Can NZ really be ‘a bridge’ between US and China?

I still don’t know. Jacinda Ardern was asked by RNZ how New Zealand can act as a bridge between China and the US. She doesn’t seem to have really answered.

On The Nation in the weekend: Trade and Export Growth Minister David Parker

Trade and Export Growth Minister David Parker says New Zealand is trying to position itself as the bridge between the United States and China. “We have a bit of a reputation for the honest broker, and it’s times like this that we should draw upon that reputation”.

Nation: David Parker on trade, APEC and globalisation

Trade and Export Growth Minister David Parker: Inclusive Trade Action Group meets in Port Moresby

New Zealand, Chile and Canada today reaffirmed a commitment to work together to advance trade that benefits all their citizens.

Trade and Export Growth Minister David Parker joined Chilean Foreign Minister Roberto Ampuero and Canadian Deputy Minister for International Trade Tim Sargent at a meeting of the Inclusive Trade Action Group (ITAG) during APEC Leaders’ Week in Papua New Guinea.

Trade is crucial to our economies but so is ensuring that the benefits that come from trade are shared by all,” David Parker said.

“The New Zealand Government’s Trade for All agenda ensures that our trade policy delivers for all New Zealanders.

“The meeting of ITAG members recommitted us to this goal and set out some specific objectives to advance inclusive trade in 2019, including building support among our CPTPP partners, and in the WTO and APEC.”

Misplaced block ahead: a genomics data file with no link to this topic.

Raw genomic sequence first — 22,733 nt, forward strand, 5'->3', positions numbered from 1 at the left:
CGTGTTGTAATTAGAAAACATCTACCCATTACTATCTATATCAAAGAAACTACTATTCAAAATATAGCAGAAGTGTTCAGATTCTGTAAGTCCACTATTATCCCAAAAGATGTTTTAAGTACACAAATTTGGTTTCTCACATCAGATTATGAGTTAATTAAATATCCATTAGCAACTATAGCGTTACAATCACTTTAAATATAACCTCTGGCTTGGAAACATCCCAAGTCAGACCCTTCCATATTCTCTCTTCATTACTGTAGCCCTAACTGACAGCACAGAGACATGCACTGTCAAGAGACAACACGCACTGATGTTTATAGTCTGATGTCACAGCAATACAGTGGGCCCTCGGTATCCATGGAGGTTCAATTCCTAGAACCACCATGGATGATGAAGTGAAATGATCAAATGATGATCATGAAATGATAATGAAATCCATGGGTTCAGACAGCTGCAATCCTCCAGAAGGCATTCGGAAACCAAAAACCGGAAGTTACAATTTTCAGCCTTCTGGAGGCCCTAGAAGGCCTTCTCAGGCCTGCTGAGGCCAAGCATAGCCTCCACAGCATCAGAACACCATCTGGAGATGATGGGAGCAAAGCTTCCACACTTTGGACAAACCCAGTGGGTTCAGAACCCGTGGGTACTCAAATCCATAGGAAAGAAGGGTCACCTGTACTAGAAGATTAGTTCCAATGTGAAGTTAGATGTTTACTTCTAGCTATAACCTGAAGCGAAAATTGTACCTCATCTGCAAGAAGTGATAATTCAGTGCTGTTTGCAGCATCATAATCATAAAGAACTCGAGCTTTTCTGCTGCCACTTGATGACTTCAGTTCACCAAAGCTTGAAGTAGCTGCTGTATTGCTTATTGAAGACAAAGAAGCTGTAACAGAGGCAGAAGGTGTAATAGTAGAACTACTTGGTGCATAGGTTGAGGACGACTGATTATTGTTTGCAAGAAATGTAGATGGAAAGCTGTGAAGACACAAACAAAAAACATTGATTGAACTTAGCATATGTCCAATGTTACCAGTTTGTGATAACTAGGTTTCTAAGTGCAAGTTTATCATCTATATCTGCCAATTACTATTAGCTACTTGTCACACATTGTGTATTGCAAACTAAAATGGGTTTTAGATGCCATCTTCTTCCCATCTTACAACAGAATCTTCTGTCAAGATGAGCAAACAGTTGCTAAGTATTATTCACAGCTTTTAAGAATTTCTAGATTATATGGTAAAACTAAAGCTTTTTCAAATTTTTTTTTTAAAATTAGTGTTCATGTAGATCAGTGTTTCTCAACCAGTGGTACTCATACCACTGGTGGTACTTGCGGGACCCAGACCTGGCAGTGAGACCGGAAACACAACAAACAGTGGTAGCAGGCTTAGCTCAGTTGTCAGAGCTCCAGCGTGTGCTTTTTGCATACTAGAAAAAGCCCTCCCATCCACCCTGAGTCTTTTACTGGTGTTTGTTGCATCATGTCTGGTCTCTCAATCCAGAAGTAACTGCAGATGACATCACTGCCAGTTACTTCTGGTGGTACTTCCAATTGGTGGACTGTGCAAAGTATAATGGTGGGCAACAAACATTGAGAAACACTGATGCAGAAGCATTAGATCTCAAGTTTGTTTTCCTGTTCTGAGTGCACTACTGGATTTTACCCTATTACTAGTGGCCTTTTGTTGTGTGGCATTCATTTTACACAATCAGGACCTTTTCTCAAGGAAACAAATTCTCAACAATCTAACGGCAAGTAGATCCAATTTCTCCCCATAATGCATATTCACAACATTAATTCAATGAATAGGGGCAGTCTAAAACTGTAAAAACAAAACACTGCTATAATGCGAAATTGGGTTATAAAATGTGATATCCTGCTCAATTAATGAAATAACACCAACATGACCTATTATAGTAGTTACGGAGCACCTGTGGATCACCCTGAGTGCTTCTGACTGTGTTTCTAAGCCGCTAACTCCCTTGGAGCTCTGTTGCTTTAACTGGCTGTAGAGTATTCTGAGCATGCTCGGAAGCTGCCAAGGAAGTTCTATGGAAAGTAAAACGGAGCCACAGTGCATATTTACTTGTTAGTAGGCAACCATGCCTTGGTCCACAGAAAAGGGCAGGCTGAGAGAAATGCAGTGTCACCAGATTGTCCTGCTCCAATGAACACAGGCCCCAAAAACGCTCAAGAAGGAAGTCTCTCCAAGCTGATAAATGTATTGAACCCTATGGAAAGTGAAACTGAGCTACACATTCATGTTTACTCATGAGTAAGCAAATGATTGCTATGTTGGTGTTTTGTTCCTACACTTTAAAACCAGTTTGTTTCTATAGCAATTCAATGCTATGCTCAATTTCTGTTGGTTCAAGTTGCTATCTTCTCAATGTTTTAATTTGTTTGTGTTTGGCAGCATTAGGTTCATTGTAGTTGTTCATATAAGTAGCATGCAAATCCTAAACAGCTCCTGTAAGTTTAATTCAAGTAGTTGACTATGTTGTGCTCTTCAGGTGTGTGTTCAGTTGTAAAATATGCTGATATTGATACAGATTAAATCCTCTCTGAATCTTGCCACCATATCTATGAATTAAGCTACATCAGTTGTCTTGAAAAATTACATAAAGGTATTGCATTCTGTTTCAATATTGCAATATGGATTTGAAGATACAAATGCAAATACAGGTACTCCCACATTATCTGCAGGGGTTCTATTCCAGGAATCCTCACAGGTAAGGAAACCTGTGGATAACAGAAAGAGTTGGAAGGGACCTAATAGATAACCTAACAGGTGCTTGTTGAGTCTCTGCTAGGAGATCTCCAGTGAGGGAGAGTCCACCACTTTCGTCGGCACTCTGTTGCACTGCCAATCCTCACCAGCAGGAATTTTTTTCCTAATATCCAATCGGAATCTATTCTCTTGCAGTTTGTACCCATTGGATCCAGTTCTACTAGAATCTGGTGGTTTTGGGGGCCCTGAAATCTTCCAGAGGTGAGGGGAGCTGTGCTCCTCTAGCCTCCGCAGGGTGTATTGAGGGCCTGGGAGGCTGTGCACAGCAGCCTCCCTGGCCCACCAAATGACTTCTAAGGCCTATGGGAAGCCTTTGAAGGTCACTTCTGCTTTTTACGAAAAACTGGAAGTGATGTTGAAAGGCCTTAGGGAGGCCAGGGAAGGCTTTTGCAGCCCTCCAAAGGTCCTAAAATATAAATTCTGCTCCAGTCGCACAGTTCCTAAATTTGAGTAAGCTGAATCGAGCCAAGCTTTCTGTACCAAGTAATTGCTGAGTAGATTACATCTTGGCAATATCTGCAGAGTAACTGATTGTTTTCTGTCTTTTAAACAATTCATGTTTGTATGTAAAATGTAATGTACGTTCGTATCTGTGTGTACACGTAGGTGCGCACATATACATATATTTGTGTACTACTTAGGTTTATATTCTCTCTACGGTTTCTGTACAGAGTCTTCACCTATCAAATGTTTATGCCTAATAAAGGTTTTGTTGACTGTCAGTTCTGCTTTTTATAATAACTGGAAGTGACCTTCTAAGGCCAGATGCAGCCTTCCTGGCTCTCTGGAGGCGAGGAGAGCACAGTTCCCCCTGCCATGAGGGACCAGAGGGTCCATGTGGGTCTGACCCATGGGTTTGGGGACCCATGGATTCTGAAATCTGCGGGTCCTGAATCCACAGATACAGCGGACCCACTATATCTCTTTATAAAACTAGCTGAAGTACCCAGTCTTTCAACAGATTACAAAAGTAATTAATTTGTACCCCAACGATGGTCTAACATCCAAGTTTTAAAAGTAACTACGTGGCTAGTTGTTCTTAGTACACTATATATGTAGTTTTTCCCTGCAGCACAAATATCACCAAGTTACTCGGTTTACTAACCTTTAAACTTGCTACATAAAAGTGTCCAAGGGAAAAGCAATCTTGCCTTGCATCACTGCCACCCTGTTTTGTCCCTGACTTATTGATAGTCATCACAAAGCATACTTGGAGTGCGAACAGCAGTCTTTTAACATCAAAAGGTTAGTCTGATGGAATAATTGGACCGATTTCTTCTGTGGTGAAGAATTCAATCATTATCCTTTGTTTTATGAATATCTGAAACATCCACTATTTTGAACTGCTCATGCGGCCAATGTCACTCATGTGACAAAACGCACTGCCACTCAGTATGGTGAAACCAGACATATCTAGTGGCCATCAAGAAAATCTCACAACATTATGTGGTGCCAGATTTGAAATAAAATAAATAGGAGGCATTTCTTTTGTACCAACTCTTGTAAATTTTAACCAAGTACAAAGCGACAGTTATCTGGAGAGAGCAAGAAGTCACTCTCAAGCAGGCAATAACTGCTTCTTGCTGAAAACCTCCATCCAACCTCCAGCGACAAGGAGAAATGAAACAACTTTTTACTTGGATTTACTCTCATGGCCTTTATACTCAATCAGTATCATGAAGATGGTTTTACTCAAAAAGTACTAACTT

It follows the three countries’ Joint Declaration on Fostering Progressive and Inclusive Trade issued at the signing of the CPTPP in March this year.

https://twitter.com/NewshubNationNZ/status/1063532842372673536

 

Action announced for “a noticeable improvement in water quality”

The quality of rain water in New Zealand is pretty much pristine, but after it falls and flows past our towns and through our farms and industries it deteriorates, sometimes to an alarming degree.

The is probably near universal support for improving the quality of water in our creeks and rivers, lakes, inlets and lagoons, and on our beaches.

Actually water quality does not need to be improved so much as degradation needs to be drastically reduced.

Aims are a bit vague – “promising a noticeable improvement in water quality within five years” – but should be widely supported.

Minister of the Environment David Parker:


Taking action to improve water quality

The Government today is announcing its next steps to improve the state of our waterways, promising a noticeable improvement in water quality within five years.

“Clean water is our birthright. Local rivers and lakes should be clean enough for our children to swim in, and put their head under, without getting crook,” Environment Minister David Parker said.

“There will be a focus on at-risk catchments so as to halt the decline. We’re not going to leave the hard issues for future generations.”

David Parker and Agriculture Minister Damien O’Connor today released the Government’s blueprint to improve freshwater quality. It also sets out a new approach to the Māori/Crown relationship that will acknowledge Māori interests in fair access to water to develop their land.

“New Zealanders value our rivers and lakes. More than 80 per cent are committed to improving water quality for the benefit of future generations and they want central and local government, farmers and businesses to do more,” David Parker said at a function in Parliament to launch the new work programme.

“New rules will be in place by 2020 to stop the degradation of freshwater quality – a new National Policy Statement for Freshwater Management and a new National Environmental Standard.

“The rules will include controls on the excesses of some intensive land use practices. Our remaining wetlands and estuaries will be better protected.

“We will drive good management practices on farms and in urban areas.”